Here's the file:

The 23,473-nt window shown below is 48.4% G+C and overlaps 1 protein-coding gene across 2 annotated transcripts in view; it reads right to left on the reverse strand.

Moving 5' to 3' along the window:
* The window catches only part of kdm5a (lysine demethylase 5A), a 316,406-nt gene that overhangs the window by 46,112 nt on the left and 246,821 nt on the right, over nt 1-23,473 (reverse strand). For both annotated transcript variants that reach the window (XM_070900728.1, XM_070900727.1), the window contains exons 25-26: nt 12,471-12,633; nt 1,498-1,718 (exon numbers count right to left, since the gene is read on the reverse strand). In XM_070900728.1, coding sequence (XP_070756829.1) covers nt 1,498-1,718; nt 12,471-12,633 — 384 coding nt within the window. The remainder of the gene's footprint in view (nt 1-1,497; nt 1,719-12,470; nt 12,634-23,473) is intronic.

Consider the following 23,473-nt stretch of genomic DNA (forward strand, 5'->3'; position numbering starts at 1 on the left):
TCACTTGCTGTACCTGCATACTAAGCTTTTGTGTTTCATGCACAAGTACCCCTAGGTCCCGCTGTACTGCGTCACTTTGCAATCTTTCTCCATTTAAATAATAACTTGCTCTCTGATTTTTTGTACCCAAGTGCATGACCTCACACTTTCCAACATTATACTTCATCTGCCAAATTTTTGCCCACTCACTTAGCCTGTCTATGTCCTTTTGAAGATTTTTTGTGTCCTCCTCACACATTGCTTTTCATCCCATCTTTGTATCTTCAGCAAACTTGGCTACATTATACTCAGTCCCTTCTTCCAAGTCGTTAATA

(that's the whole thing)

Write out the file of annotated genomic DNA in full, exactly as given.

The 23,473-nt window shown below is 48.4% G+C and overlaps 1 protein-coding gene across 2 annotated transcripts in view; it reads right to left on the reverse strand.

Moving 5' to 3' along the window:
* The window catches only part of kdm5a (lysine demethylase 5A), a 316,406-nt gene that overhangs the window by 46,112 nt on the left and 246,821 nt on the right, over nt 1-23,473 (reverse strand). For both annotated transcript variants that reach the window (XM_070900728.1, XM_070900727.1), the window contains exons 25-26: nt 12,471-12,633; nt 1,498-1,718 (exon numbers count right to left, since the gene is read on the reverse strand). In XM_070900728.1, coding sequence (XP_070756829.1) covers nt 1,498-1,718; nt 12,471-12,633 — 384 coding nt within the window. The remainder of the gene's footprint in view (nt 1-1,497; nt 1,719-12,470; nt 12,634-23,473) is intronic.

Consider the following 23,473-nt stretch of genomic DNA (forward strand, 5'->3'; position numbering starts at 1 on the left):
TCACTTGCTGTACCTGCATACTAAGCTTTTGTGTTTCATGCACAAGTACCCCTAGGTCCCGCTGTACTGCGTCACTTTGCAATCTTTCTCCATTTAAATAATAACTTGCTCTCTGATTTTTTGTACCCAAGTGCATGACCTCACACTTTCCAACATTATACTTCATCTGCCAAATTTTTGCCCACTCACTTAGCCTGTCTATGTCCTTTTGAAGATTTTTTGTGTCCTCCTCACACATTGCTTTTCATCCCATCTTTGTATCTTCAGCAAACTTGGCTACATTATACTCAGTCCCTTCTTCCAAGTCGTTAATA